According to Diana Acuña of the NGO Sinestesia, many women put off motherhood during the war, and are deciding to be mothers since the signing of the Accord. Many ex-combatants lack suitable conditions for being mothers at this stage of the reintegration. Motherhood could also may stall other aspects of their psychological and economic reintegration, such as access to education and financing of productive projects. The reintegration program does not posit strategies that articulate these needs, such as access to daycare and kindergartens.
None of the twenty-six Territorial Spaces of Training and Reintegration (Espacios Territoriales de Capacitación y Reintegración, or ETCR) in which ex-combatants of the FARC live within their community project, has child care services, such as daycare or pre-school programs, which means that these labors fall to the mothers. The ETCR of the municipality of Econonzo in Tolima, for example, has 50 children between 0 and 4 years old without programs. Sanroque asserts that there have been no initiatives for pedagogical training for those who might wish to work in establishing the project of child care services for the ETCR.
The economic reintegration of women tends to be associated with activities related to traditional gender roles: making clothes, manufacturing and teaching. Isabela Sanroque contends that affirmative measures are required to enhance women’s access to economic reintegration, particularly for productive projects not related to these activities.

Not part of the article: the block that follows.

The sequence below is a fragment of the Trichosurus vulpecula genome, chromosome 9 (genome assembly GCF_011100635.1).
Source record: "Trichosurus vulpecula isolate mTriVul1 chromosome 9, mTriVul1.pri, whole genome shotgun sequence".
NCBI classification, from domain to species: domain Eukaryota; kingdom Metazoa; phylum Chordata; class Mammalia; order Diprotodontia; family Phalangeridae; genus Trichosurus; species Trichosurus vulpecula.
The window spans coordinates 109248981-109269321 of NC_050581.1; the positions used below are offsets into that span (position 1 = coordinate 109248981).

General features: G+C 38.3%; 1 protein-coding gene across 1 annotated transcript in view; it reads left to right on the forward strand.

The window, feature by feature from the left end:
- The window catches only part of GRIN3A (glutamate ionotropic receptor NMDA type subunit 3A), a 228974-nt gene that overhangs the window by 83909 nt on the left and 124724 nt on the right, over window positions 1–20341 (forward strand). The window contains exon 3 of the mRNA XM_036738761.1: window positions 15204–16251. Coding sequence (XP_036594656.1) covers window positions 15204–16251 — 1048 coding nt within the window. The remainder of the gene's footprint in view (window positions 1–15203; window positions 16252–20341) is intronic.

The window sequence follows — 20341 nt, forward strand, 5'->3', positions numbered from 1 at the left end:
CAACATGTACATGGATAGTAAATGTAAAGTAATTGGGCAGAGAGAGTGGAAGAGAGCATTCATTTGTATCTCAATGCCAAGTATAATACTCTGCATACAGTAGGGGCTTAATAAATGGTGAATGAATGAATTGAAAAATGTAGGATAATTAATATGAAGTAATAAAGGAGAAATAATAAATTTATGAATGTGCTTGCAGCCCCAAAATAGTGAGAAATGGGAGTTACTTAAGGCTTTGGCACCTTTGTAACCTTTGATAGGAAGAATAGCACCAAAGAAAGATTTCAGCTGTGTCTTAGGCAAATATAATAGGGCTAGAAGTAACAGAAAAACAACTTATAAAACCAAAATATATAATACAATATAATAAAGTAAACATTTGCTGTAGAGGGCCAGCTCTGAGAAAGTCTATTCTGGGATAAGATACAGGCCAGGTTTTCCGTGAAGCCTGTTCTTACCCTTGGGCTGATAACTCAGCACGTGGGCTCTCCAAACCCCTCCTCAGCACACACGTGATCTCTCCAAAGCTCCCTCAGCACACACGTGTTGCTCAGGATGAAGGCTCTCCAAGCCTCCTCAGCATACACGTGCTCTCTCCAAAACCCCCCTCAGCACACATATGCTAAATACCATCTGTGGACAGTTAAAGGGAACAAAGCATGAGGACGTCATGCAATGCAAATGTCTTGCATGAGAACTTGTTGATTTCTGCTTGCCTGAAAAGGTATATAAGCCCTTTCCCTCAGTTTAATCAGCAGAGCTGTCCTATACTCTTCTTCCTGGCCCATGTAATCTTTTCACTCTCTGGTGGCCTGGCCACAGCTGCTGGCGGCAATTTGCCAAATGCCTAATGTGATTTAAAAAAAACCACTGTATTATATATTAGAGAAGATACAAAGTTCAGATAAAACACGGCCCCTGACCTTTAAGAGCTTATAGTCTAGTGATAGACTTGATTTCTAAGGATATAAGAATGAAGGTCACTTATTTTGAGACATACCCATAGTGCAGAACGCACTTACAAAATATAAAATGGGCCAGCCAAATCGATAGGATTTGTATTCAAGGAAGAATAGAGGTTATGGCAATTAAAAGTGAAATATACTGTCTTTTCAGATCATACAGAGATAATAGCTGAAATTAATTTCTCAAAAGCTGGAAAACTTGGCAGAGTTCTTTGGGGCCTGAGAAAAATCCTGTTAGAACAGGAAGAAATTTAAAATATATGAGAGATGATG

Participation and Decision-Making
Ex-combatants see training in public policy and leadership as critical to accessing decision-making processes.
The absence of a gender perspective in reintegration has led to three obstacles for the participation of former women combatants in decision-making:
- Lack of organizational strengthening programs for women
- Lack of media campaigns to address prejudices against them for having participated actively in the war.
- There is no focus that differentiates and recognizes the barriers that rural women (peasant farmers, Afro-descendants, indigenous) face, compared to the urban women who formed part of the armed group.
Diana Acuña of the NGO Sinestesia, believes there was greater equality between men and women in the war than in reincorporation because in civilian life traditional gender roles are being reimposed. This creates the gender gap in trying to accede to decision-making positions. Women ex-combatants in the political party of the FARC that emerged from the Peace Agreement, face obstacles in seeking seats in the Senate and House of Representatives. In the Senate, with five seats having been allotted, there are two women: Victoria Sandino and Sandra Ramirez. Of the five seats agreed on for the House of Representatives, not one is occupied by a woman.
The reintegration programs’ emphasis on the role of women in the family limits their role in peace-building by reducing it to restraining their partners from taking up arms again. Their options for living as law-abiding citizens must go beyond simply being housewives or mothers.
According to researchers Camille Boutron and Diana Gómez Correal, “Women combatants in effect embody a double transgression: they not only break the law, they also break traditional gender stereotypes” (University of the Andes, Bogota, 2017). So, while in wartime they are treated more as equals, in reintegration the State obliges them to again take up their traditional gender roles.
Translated by Jonathan Tittler
Photos Orsetta Bellani